We are going out to Reading for a day or two to see Mr & Mrs Peterson you met here—and that will be all until—home which comes in August. You tempt us so much by your letters—with your farm-house and ‘Paradise’ But we’ll have to leave that castle with rest of its enchanted brethren in Spain for a while. How much I like Louisa Alcott’s second sketch! Like is not the word—it cost me a nervous miserable night last night—as every glimpse of the war does lately. Such a weak puppet-like feeling comes over me—How long—oh Lord how long? is all the prayer such real sights of horror gives—I don’t know if they are healthful or not. That story of John is terrible in its truth and simplicity—I was so weak Annie that I shut my ears part of the time while they were reading it. Not for this man—but the thousands. Mr Davis was silent after he laid the paper down and then quoted those words of Dickens’ Christmas Tree—‘Yet it was beautiful for among its branches was the image of the Raiser of the dead friend and the widow’s son’ It is so hard to me to keep that as a present living feeling, as he does. It is so often an after-thought. But about Miss Alcott—this sketch interested me in her though the others did not, vivid and piquant though they were— What is she doing now? Or do you know?
We were out spending yesterday with Mrs Mott. The Edward Davises were there & & we went over to see Mrs. Lucretia Mott in the afternoon. What a grand carving her life has done in her face! Frances D. Gage was there. Ugh! if I should be sick and she should have to nurse me! That is a mean thing to say. She’s had a hard life, they say, and it may have been vice-like enough to wring all the sap and freshness out but leave tough strong helpful fibre—I don’t know. But we had such a happy time out there—They are such natural people one wasn’t afraid to talk the sheerest nonsense—or not talk at all. I brought in flowers and branches and a small tree and a hanging basket and divers ants and spiders who are careening over my cozery now & then. But I must stop. Clarke says to tell you his wife is living on a pillar at present having got a mission against tobacco. I’ve brought him down to three cigars per day and mean to shut them off this week. Meanwhile he asks your sympathy and I want to know if T&F couldn’t issue a tract for the times. King James’ counterblast would do if they’ve nothing handier. But you ought to turn reformer Annie. I like it. I make him take ice-cream instead of cigars in the evenings and then I have half— Goodbye very abruptly for I want to send this directly off. Remember me to Mr Fields. Mr Davis sends some message that I won’t hear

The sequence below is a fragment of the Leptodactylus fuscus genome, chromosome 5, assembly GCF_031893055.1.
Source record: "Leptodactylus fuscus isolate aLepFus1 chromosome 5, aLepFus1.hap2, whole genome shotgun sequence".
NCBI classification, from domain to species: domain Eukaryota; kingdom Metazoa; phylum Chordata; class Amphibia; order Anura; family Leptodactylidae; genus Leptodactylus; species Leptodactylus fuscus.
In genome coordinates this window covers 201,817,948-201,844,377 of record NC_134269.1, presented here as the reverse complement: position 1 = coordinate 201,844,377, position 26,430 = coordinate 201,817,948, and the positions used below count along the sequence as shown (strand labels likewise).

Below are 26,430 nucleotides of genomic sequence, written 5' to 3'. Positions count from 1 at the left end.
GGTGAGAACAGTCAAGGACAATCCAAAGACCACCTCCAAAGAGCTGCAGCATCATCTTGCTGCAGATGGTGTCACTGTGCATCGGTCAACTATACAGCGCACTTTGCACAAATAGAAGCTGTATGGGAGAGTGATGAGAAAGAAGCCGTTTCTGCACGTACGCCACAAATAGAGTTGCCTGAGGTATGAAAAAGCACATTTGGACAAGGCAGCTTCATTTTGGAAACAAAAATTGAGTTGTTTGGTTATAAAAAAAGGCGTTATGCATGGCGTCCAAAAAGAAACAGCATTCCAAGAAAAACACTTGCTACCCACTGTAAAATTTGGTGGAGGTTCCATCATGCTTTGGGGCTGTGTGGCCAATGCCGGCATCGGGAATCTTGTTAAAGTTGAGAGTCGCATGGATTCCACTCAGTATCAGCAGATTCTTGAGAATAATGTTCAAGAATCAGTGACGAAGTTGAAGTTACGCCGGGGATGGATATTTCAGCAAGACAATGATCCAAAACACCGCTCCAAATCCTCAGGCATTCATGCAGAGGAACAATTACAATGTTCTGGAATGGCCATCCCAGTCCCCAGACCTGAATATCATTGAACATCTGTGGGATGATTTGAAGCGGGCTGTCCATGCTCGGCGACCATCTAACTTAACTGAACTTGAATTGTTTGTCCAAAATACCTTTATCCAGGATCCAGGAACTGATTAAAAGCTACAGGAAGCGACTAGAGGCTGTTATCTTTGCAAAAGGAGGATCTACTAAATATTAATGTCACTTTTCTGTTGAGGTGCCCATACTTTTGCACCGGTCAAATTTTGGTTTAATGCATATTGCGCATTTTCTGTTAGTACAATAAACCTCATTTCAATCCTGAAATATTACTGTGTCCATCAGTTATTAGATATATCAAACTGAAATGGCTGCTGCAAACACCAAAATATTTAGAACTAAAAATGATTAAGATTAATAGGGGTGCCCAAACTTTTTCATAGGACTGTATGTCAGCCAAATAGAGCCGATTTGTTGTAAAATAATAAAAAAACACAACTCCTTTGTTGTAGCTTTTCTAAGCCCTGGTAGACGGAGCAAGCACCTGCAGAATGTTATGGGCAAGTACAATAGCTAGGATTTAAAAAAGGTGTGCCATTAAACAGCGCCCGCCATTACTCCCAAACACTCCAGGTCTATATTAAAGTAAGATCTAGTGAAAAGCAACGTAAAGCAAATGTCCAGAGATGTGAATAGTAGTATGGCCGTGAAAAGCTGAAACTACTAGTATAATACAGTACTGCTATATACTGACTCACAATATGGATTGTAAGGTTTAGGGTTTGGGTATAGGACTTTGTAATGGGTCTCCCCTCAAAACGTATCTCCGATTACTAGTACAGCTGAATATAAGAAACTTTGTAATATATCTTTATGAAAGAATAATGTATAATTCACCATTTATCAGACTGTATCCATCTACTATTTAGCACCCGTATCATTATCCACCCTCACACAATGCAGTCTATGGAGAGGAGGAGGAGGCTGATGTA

Do write soon—
We had a letter from Mrs Wallace yesterday. The books had come & she was quite overwhelmed by the munificence of the gift and so gratified. She describes her nice house so graphically that I have such ideas of taking some stock in pigs & chicken & going out to open another circulating library. What will you say? Fifty volumes in blue & gold?
1. Possibly Henry Perry Leland’s “My Briar Pipe.”
2. “Stephen Yarrow,” published January 1864 in the Atlantic Monthly.
3. General John Frémont and his spouse Jessie Benton Frémont, friends of RHD who had been stationed in Wheeling and now lived in New York. Their daughter Lily is mentioned later in the letter.
4. Charles J. and Elizabeth Peterson; he was editor of Peterson’s Magazine.
5. RHD’s family home in Wheeling, West Virginia.
6. Alcott’s Hospital Sketches was being serialized in the Commonwealth.
7. The Davises and Clarke’s sister, Carrie Davis Cooper, with whom they lived, often read stories aloud from newspapers and magazines in the evenings.
8. Charles Dickens’ A Christmas Tree (1850).
9. Lucretia Mott (1793-1880), a renowned Quaker activist who lived outside Philadelphia.
10. Lucretia Mott’s daughter Maria (1818-1887) was married to Edward M. Davis (1811-?); the Davises were ardent abolitionists, like Lucretia.
11. Frances Gage (1808-1884) was a leading activist in abolition and, later, in the women’s suffrage movement.
12. Sarah Cochran Wallace, a widow RHD had encouraged the Fieldses to help establish a circulating library.